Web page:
Employment and Skills

Jobs up, but growth slowing; jobless up and increasing faster

Wednesday November 04, 2015 Dr Ganesh Nana

Job growth slowed considerably during the September quarter, with latest figures showing 33,000 positions added nationally over the year to September.  This is a clear slowing from the 68,000 growth over the year to June, and the 70,000 added in the year to June 2014.

 

 

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Of the 33,000 additional jobs, over a third (12,000) are in Auckland, with a further 11,000 added in the Waikato and Bay of Plenty.  The story of economic growth dominated by infrastructure and building activity in Auckland and surrounds is backed up by the construction sector recording an increase in jobs of just under 21,000.  Consequently, there is at best muted growth in other sectors and regions of the country.

 

Overall, the past year has seen 80,000 added to the population aged over 15, with 33,000 of these finding jobs, 14,000 added to the official unemployment count, and the remaining 33,000 added to those not in the labour force.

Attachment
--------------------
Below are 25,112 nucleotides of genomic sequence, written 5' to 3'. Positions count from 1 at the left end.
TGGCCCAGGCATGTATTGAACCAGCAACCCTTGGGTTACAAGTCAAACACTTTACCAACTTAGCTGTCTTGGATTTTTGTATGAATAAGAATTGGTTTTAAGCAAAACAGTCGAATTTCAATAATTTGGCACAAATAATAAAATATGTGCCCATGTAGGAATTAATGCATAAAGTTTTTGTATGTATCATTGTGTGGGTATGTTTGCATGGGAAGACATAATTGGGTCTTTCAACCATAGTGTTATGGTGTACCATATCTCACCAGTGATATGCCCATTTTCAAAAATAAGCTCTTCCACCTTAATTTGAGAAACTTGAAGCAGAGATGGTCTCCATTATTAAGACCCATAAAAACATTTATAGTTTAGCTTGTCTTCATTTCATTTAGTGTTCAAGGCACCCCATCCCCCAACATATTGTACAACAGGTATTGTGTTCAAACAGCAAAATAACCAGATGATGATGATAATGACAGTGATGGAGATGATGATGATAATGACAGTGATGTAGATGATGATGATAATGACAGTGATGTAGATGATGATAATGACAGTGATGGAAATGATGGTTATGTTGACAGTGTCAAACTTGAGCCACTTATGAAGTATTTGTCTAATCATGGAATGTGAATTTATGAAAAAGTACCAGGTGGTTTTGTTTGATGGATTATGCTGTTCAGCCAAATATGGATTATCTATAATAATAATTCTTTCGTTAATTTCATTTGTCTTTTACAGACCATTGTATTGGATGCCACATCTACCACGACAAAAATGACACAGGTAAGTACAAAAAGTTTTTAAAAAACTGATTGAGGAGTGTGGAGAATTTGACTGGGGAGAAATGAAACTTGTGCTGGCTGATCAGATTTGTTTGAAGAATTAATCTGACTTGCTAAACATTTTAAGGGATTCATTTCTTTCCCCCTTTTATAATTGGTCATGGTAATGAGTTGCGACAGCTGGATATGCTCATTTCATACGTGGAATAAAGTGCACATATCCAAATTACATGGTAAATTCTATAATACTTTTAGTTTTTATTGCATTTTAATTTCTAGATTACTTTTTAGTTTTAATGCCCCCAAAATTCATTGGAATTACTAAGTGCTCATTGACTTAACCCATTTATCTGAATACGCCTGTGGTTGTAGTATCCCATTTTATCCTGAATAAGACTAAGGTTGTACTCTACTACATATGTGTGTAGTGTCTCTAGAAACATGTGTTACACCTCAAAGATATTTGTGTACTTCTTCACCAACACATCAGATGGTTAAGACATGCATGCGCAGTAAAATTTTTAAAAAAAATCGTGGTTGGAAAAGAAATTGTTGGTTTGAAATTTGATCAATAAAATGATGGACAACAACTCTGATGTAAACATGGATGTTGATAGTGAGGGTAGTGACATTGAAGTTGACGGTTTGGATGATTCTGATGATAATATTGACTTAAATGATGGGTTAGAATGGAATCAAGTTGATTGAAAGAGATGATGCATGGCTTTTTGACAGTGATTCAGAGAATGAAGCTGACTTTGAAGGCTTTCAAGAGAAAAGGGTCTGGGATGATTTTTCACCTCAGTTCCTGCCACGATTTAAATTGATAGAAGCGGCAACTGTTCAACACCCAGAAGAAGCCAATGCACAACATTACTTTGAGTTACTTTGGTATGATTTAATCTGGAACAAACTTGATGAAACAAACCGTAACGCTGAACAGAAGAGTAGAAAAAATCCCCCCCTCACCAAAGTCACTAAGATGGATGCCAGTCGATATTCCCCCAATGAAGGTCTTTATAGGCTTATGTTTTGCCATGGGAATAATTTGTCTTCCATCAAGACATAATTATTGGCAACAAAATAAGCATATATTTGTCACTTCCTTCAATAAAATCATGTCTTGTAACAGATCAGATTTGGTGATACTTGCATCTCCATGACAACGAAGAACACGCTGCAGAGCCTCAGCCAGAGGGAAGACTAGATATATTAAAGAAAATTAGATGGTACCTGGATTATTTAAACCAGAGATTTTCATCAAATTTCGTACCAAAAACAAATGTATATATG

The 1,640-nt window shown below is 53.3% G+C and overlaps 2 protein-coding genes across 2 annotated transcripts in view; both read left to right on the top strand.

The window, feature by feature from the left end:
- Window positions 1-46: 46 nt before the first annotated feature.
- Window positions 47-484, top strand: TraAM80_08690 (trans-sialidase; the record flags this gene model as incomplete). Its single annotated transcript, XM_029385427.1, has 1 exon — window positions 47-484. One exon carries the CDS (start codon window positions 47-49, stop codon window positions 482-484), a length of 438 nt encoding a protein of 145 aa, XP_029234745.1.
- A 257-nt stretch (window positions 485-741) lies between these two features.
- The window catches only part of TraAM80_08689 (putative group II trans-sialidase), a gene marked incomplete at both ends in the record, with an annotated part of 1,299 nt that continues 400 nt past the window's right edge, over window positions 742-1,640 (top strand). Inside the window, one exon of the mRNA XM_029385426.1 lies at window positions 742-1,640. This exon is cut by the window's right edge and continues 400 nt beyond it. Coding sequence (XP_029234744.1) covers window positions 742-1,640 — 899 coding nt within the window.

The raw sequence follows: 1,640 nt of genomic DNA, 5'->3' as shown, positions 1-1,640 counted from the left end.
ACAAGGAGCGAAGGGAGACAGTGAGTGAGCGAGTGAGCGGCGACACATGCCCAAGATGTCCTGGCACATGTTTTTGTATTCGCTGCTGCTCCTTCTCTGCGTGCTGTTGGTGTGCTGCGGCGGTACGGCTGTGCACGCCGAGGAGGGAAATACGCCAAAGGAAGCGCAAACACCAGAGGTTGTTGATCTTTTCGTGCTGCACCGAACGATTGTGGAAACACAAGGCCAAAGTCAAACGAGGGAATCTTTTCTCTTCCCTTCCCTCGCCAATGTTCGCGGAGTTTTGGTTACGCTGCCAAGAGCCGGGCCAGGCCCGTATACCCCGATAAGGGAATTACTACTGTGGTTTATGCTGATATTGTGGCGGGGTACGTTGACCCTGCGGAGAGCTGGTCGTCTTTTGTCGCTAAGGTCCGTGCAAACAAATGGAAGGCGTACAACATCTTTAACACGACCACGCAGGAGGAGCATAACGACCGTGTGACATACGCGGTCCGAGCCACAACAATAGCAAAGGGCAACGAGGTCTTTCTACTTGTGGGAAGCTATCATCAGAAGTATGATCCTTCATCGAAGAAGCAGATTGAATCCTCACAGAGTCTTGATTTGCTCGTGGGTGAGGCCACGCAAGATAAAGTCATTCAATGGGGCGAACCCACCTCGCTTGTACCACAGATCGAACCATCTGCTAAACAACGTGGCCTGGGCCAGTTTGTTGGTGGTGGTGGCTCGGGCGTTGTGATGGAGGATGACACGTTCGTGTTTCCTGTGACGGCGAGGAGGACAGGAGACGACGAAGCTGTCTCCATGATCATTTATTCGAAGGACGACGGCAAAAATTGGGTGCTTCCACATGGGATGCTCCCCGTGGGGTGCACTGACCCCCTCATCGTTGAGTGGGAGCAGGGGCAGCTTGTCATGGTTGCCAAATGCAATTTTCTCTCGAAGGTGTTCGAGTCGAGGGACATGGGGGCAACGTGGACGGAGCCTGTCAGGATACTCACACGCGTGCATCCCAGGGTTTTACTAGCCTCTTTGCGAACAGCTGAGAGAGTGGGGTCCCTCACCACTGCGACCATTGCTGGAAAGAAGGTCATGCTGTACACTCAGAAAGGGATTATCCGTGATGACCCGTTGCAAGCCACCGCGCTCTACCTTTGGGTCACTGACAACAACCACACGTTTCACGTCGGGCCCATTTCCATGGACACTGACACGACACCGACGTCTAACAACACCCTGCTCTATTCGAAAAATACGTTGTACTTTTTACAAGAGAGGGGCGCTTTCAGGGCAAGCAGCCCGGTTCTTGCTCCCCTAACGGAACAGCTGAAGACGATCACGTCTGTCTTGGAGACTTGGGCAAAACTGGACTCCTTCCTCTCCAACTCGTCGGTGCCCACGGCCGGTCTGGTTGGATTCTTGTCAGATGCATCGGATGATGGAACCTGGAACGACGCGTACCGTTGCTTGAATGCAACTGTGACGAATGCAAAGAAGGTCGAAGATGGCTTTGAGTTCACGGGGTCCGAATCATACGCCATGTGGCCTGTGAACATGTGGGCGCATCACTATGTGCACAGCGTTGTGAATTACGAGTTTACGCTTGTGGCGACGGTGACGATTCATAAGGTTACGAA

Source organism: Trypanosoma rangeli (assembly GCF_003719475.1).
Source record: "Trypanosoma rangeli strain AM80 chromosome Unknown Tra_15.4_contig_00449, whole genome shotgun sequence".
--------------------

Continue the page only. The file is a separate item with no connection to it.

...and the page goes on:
Indeed, a noticeable takeaway from these latest statistics is the stark turnaround in numbers not in the labour force (that is, those either not in jobs or not officially unemployed).  This number has been in decline or static for the past two years, but is now strongly growing.  This change is dominated by increases in the number of retired persons.

 

 

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Also accompanying this increase in those not in the labour force is a jump of nearly 26,000 in the numbers who are jobless but do not meet the official unemployed category.  This makes the total number of those jobless (official plus other) now at just under 270,000; some 40,000 up on a year ago.

 

In summary, while the creation of jobs continues is increasingly on the decline, the numbers without jobs (whether officially unemployed, or otherwise ‘jobless’) is on the noticeable rise.  These figures confirm that economic activity is fast easing.  Coupled with muted labour cost inflation, the case for further official interest rate declines is considerably strengthened by these latest figures.  Although, we would have argued the case was close to indisputable beforehand.